(Reuters) – Egypt has indefinitely shut schools in two border towns in northern Sinai as the army prepares to intensify a battle with Islamist militants that turned the daily trip to lessons into a “journey of death”.
Local people say children’s education has fallen victim while the military stages air strikes against jihadists, who are targeting soldiers and police, and have started beheading army informers.
“We are putting our lives at risk on a daily basis,” said Mohamed, a teacher who lives in the town of Sheikh Zuweid. “Sometimes there is fire between gunmen and the armed forces and sometimes stray bullets hit some of us.”
Militancy has surged in the Sinai Peninsula, which borders Israel, Gaza and the Suez Canal, since the army ousted an elected Islamist president last summer. At least 33 security personnel were killed last month and one Sinai-based group has pledged its loyalty to Islamic State, which has overrun large areas of Syria and Iraq.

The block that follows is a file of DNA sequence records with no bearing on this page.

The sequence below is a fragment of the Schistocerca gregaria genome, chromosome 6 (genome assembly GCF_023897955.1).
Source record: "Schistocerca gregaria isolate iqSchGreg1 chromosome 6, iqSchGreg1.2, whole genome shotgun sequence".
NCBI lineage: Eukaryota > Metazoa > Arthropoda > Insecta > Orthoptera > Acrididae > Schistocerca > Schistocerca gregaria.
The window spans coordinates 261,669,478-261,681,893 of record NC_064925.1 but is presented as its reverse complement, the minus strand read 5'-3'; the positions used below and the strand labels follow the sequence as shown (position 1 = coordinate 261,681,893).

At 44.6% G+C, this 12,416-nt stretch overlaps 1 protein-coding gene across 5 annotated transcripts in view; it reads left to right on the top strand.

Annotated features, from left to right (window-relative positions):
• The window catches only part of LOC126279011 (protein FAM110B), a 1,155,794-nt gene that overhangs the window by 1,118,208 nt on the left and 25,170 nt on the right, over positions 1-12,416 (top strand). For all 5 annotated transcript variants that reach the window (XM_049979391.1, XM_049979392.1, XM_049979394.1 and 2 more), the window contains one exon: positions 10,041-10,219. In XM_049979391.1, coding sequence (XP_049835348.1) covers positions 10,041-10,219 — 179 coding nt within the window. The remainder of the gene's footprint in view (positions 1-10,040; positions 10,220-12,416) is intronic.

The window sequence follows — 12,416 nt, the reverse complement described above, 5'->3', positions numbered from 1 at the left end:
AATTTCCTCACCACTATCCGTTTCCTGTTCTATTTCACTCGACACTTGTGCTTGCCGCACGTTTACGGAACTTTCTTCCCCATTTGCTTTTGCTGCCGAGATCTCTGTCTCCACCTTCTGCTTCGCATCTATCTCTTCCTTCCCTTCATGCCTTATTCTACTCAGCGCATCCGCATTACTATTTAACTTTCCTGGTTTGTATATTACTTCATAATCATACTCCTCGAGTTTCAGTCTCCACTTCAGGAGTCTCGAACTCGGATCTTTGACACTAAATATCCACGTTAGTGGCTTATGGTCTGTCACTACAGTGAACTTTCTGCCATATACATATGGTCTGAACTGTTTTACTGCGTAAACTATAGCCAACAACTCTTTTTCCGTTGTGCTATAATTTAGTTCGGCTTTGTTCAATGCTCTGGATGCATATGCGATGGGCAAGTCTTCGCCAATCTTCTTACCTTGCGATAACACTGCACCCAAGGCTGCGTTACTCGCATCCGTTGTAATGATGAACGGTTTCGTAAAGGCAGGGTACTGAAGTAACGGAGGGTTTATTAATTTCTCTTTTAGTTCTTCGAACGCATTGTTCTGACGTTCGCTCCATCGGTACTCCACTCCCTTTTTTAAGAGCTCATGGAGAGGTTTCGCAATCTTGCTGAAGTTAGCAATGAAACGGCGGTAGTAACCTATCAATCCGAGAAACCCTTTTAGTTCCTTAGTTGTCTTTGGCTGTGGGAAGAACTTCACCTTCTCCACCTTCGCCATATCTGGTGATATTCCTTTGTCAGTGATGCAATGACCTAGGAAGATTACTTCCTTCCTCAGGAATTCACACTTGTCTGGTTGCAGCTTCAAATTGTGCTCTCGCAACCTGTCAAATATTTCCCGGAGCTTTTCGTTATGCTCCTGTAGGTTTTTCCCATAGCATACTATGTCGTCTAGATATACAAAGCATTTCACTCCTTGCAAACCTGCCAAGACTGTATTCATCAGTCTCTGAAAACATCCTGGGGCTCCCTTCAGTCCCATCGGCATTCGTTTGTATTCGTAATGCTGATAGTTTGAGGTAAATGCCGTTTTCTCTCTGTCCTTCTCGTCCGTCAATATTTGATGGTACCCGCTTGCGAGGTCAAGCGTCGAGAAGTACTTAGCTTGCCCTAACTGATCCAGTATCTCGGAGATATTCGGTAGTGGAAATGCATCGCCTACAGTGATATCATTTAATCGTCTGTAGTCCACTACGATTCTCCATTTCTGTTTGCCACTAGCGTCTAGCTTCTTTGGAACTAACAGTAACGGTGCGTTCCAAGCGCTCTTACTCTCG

Army checkpoints dot the main roads in northern Sinai which residents fear is turning into an all-out war zone. This made the daily school run arduous, and dangerous if militants targeted the troops manning them. “We’ve started calling the trip to and from school the journey of death,” said another teacher, declining to be named.
Since the militant attacks on Oct. 24, Egypt has imposed emergency rule in parts of Sinai, evicted hundreds of families and demolished their homes to create a buffer zone along the Gaza border about 350 km (220 miles) northeast of Cairo.
The government hopes that by clearing the 1 km-deep area of residents, buildings and trees, it can stem the flow of arms via tunnels from Gaza to the Sinai-based jihadists.
“The buffer zone is a principal part of the solution,” President Abdel Fattah al-Sisi said in an interview with France 24 television on Thursday. “This should have been done years ago … There was an understanding with the residents about the need for Egypt’s security.”
Not everyone agrees with him, and the heavy-handed approach is breeding resentment among local residents who have long complained of neglect by Cairo.